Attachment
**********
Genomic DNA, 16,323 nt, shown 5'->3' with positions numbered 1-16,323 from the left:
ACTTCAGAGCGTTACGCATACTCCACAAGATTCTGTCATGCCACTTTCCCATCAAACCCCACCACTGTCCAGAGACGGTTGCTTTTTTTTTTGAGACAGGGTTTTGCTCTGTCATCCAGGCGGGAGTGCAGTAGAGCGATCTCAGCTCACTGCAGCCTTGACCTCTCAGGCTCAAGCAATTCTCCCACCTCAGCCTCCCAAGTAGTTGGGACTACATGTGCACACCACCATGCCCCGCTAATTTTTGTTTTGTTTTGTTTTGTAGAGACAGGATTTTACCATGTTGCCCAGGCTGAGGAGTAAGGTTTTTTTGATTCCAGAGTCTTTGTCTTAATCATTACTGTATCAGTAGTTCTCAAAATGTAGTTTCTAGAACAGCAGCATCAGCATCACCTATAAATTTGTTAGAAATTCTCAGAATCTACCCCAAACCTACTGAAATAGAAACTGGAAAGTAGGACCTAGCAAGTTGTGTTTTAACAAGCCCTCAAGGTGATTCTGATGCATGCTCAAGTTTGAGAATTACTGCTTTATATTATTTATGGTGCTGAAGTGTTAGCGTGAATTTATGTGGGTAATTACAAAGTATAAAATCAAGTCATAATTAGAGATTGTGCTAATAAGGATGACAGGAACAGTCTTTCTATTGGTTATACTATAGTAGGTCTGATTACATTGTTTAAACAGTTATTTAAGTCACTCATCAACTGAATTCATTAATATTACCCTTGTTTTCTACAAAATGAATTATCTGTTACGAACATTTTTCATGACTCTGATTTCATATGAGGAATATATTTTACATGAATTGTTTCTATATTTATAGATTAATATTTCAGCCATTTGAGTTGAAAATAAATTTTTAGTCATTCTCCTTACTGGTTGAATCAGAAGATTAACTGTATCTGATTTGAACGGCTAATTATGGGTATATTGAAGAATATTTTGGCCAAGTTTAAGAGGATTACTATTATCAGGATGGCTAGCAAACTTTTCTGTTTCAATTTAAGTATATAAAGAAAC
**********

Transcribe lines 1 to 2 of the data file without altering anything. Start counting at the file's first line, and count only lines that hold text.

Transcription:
Genomic DNA, 16,323 nt, shown 5'->3' with positions numbered 1-16,323 from the left:
ACTTCAGAGCGTTACGCATACTCCACAAGATTCTGTCATGCCACTTTCCCATCAAACCCCACCACTGTCCAGAGACGGTTGCTTTTTTTTTTGAGACAGGGTTTTGCTCTGTCATCCAGGCGGGAGTGCAGTAGAGCGATCTCAGCTCACTGCAGCCTTGACCTCTCAGGCTCAAGCAATTCTCCCACCTCAGCCTCCCAAGTAGTTGGGACTACATGTGCACACCACCATGCCCCGCTAATTTTTGTTTTGTTTTGTTTTGTAGAGACAGGATTTTACCATGTTGCCCAGGCTGAGGAGTAAGGTTTTTTTGATTCCAGAGTCTTTGTCTTAATCATTACTGTATCAGTAGTTCTCAAAATGTAGTTTCTAGAACAGCAGCATCAGCATCACCTATAAATTTGTTAGAAATTCTCAGAATCTACCCCAAACCTACTGAAATAGAAACTGGAAAGTAGGACCTAGCAAGTTGTGTTTTAACAAGCCCTCAAGGTGATTCTGATGCATGCTCAAGTTTGAGAATTACTGCTTTATATTATTTATGGTGCTGAAGTGTTAGCGTGAATTTATGTGGGTAATTACAAAGTATAAAATCAAGTCATAATTAGAGATTGTGCTAATAAGGATGACAGGAACAGTCTTTCTATTGGTTATACTATAGTAGGTCTGATTACATTGTTTAAACAGTTATTTAAGTCACTCATCAACTGAATTCATTAATATTACCCTTGTTTTCTACAAAATGAATTATCTGTTACGAACATTTTTCATGACTCTGATTTCATATGAGGAATATATTTTACATGAATTGTTTCTATATTTATAGATTAATATTTCAGCCATTTGAGTTGAAAATAAATTTTTAGTCATTCTCCTTACTGGTTGAATCAGAAGATTAACTGTATCTGATTTGAACGGCTAATTATGGGTATATTGAAGAATATTTTGGCCAAGTTTAAGAGGATTACTATTATCAGGATGGCTAGCAAACTTTTCTGTTTCAATTTAAGTATATAAAGAAAC